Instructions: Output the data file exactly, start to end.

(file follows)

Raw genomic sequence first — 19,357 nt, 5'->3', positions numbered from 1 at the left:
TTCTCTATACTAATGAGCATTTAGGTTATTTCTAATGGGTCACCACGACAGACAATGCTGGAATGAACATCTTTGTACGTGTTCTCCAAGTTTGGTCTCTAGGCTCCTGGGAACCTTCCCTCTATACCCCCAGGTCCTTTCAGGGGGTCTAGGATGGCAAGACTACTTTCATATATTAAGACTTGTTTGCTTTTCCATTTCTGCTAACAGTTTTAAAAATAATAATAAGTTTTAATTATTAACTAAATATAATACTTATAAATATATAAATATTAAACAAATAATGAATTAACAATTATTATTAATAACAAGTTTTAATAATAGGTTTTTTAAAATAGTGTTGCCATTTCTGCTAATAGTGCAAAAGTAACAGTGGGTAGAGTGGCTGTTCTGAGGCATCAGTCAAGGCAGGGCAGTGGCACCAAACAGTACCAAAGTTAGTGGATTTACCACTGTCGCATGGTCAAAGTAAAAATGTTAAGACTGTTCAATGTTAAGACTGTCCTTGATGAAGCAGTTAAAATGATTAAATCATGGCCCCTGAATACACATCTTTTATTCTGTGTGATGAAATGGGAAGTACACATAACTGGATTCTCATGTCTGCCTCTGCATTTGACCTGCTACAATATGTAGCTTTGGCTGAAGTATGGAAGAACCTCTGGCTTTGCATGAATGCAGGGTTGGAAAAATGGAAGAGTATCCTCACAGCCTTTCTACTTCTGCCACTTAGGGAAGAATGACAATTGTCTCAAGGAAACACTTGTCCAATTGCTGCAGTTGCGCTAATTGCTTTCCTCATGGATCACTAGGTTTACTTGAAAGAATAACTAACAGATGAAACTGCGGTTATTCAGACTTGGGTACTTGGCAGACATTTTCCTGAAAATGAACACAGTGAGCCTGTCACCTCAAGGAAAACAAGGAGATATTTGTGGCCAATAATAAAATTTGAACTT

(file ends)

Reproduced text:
Raw genomic sequence first — 19,357 nt, 5'->3', positions numbered from 1 at the left:
TTCTCTATACTAATGAGCATTTAGGTTATTTCTAATGGGTCACCACGACAGACAATGCTGGAATGAACATCTTTGTACGTGTTCTCCAAGTTTGGTCTCTAGGCTCCTGGGAACCTTCCCTCTATACCCCCAGGTCCTTTCAGGGGGTCTAGGATGGCAAGACTACTTTCATATATTAAGACTTGTTTGCTTTTCCATTTCTGCTAACAGTTTTAAAAATAATAATAAGTTTTAATTATTAACTAAATATAATACTTATAAATATATAAATATTAAACAAATAATGAATTAACAATTATTATTAATAACAAGTTTTAATAATAGGTTTTTTAAAATAGTGTTGCCATTTCTGCTAATAGTGCAAAAGTAACAGTGGGTAGAGTGGCTGTTCTGAGGCATCAGTCAAGGCAGGGCAGTGGCACCAAACAGTACCAAAGTTAGTGGATTTACCACTGTCGCATGGTCAAAGTAAAAATGTTAAGACTGTTCAATGTTAAGACTGTCCTTGATGAAGCAGTTAAAATGATTAAATCATGGCCCCTGAATACACATCTTTTATTCTGTGTGATGAAATGGGAAGTACACATAACTGGATTCTCATGTCTGCCTCTGCATTTGACCTGCTACAATATGTAGCTTTGGCTGAAGTATGGAAGAACCTCTGGCTTTGCATGAATGCAGGGTTGGAAAAATGGAAGAGTATCCTCACAGCCTTTCTACTTCTGCCACTTAGGGAAGAATGACAATTGTCTCAAGGAAACACTTGTCCAATTGCTGCAGTTGCGCTAATTGCTTTCCTCATGGATCACTAGGTTTACTTGAAAGAATAACTAACAGATGAAACTGCGGTTATTCAGACTTGGGTACTTGGCAGACATTTTCCTGAAAATGAACACAGTGAGCCTGTCACCTCAAGGAAAACAAGGAGATATTTGTGGCCAATAATAAAATTTGAACTT